Applications in data science, shape analysis, and object classification frequently require comparison of probability distributions defined on different ambient spaces. To accomplish this, one requires a notion of distance on a given class of metric measure spaces—that is, compact metric spaces endowed with probability measures. Such distances are typically defined as comparisons between metric measure space invariants, such as distance distributions (also referred to as shape distributions, distance histograms, or shape contexts in the literature). Generally, distances defined in terms of distance distributions are actually pseudometrics, in that they may vanish when comparing nonisomorphic spaces. The goal of this paper is to set up a formal framework for assessing the discrimininative power of distance distributions, that is, the extent to which these pseudometrics fail to define proper metrics. We formulate several precise inverse problems in terms of these invariants and answer them in several categories of metric measure spaces, including the category of plane curves, where we give a counterexample to the curve histogram conjecture of Brinkman and Olver, the categories of embedded and Riemannian manifolds, where we obtain sphere rigidity results, and the category of metric graphs, where we obtain a local injectivity result along the lines of classical work of Boutin and Kemper on point cloud configurations. The inverse problems are further contextualized by the introduction of a variant of the Gromov–Wasserstein distance on the space of metric measure spaces, which is inspired by the original Monge formulation of optimal transport.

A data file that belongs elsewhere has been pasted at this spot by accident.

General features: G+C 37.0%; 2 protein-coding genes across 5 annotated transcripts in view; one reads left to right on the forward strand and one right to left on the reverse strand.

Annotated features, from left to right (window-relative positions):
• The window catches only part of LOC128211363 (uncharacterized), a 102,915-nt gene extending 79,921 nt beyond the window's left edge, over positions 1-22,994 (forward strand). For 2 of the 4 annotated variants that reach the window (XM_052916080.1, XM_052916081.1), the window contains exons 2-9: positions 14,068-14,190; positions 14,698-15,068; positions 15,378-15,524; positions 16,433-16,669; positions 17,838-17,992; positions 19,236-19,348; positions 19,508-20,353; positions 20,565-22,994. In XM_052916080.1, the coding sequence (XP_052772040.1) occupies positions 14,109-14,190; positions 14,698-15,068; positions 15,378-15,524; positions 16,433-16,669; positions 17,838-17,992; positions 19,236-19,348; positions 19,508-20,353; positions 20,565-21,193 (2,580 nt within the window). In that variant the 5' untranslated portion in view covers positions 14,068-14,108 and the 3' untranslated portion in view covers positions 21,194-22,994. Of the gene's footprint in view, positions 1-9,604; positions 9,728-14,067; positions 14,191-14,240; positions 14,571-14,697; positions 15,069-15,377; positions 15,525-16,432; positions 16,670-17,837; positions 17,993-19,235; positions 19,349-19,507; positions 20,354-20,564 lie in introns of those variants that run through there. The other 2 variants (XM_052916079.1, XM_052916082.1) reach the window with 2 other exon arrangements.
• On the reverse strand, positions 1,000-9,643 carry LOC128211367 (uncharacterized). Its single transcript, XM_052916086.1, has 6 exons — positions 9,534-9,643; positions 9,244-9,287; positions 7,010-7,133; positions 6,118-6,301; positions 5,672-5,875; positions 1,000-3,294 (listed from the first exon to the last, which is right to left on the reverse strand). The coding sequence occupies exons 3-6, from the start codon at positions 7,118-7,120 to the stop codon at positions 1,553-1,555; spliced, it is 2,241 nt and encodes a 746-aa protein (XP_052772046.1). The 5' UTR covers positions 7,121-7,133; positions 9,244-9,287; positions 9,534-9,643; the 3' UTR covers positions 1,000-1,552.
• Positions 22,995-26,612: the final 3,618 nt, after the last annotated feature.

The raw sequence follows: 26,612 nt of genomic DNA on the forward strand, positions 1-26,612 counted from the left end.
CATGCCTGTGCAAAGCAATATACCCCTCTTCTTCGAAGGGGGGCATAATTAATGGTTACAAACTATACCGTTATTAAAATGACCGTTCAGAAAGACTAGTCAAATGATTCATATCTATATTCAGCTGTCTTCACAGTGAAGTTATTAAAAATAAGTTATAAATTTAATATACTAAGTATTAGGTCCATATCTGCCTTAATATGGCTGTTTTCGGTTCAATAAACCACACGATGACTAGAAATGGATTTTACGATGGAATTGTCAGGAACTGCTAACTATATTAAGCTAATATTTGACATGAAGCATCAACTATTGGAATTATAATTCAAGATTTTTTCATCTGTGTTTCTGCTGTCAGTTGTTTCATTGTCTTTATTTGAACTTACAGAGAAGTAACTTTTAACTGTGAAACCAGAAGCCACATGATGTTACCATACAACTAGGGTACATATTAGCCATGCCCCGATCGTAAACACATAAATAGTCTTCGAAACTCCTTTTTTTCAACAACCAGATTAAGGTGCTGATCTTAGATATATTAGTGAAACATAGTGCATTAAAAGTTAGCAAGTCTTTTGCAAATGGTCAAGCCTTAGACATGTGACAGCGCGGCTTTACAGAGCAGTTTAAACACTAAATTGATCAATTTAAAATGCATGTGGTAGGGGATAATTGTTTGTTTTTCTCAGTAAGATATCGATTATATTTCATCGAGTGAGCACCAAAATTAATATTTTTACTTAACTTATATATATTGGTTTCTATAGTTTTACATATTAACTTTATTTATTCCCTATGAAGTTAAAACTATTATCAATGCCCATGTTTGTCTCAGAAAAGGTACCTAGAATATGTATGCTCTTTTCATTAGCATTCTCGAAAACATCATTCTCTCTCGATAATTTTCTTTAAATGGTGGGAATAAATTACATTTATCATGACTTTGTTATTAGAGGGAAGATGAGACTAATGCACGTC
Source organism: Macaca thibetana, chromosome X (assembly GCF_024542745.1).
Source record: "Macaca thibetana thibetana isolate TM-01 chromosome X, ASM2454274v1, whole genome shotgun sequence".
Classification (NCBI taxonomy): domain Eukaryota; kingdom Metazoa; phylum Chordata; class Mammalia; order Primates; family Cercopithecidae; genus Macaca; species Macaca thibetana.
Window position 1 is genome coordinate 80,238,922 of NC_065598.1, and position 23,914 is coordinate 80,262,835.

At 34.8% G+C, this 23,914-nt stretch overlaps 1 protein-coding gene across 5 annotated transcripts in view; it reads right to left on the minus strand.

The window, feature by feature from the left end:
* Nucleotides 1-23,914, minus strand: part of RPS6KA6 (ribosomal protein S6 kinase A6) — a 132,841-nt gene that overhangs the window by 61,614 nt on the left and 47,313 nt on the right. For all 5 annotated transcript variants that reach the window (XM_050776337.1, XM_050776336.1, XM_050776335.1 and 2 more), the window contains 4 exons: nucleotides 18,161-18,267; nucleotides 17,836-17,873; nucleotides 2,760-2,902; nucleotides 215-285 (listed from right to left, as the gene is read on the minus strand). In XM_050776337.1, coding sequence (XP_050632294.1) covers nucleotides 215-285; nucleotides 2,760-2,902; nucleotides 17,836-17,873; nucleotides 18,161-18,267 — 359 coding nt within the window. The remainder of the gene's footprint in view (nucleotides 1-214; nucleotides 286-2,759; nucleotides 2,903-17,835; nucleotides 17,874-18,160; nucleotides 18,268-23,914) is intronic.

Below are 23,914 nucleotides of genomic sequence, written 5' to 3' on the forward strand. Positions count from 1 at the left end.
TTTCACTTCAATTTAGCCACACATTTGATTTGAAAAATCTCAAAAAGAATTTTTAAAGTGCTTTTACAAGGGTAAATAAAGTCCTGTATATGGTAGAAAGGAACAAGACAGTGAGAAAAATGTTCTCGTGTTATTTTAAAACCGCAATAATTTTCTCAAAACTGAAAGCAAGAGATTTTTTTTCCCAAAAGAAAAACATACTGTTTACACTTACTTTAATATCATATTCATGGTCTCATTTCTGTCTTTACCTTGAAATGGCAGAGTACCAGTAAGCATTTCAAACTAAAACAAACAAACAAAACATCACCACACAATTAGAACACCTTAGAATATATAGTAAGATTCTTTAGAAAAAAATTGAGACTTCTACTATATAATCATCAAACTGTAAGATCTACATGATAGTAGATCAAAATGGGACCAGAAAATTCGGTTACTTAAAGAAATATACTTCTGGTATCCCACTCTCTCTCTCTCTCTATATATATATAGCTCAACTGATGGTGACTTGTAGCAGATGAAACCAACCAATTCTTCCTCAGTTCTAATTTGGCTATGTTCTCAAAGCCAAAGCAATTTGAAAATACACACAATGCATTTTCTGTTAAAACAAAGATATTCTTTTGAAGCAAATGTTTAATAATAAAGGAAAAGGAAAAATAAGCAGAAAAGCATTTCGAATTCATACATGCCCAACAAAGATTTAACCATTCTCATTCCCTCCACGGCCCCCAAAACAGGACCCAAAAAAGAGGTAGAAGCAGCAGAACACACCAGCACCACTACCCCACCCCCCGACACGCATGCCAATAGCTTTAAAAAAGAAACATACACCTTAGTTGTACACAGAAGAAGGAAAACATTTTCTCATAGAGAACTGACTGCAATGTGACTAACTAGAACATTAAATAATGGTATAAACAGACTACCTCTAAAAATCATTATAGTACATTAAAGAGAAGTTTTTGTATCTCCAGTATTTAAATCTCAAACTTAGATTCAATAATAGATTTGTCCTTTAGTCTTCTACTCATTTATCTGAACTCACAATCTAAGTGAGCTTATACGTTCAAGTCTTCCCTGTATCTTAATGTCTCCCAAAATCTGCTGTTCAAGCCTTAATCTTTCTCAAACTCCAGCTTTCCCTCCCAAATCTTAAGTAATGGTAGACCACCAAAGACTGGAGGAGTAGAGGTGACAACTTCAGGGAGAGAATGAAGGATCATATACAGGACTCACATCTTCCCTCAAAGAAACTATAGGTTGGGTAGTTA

Graphs in metric spaces appear in a wide range of data sets, and there is a large body of work focused on comparing, matching, or analyzing collections of graphs in different ambient spaces. In this survey, we provide an overview of a diverse collection of distance measures that can be defined on the set of finite graphs immersed (and in some cases, embedded) in a metric space. For each of the distance measures, we recall their definitions and investigate which of the properties of a metric they satisfy. Furthermore we compare the distance measures based on these properties and discuss their computational complexity.
more » « less NSFPAR ID:
 10389784
 Publisher / Repository:
 Springer Science + Business Media
 Date Published:
 Journal Name:
 La Matematica
 Volume:
 2
 Issue:
 1
 ISSN:
 27309657
 Page Range / eLocation ID:
 p. 197222
 Format(s):
 Medium: X
 Sponsoring Org:
 National Science Foundation
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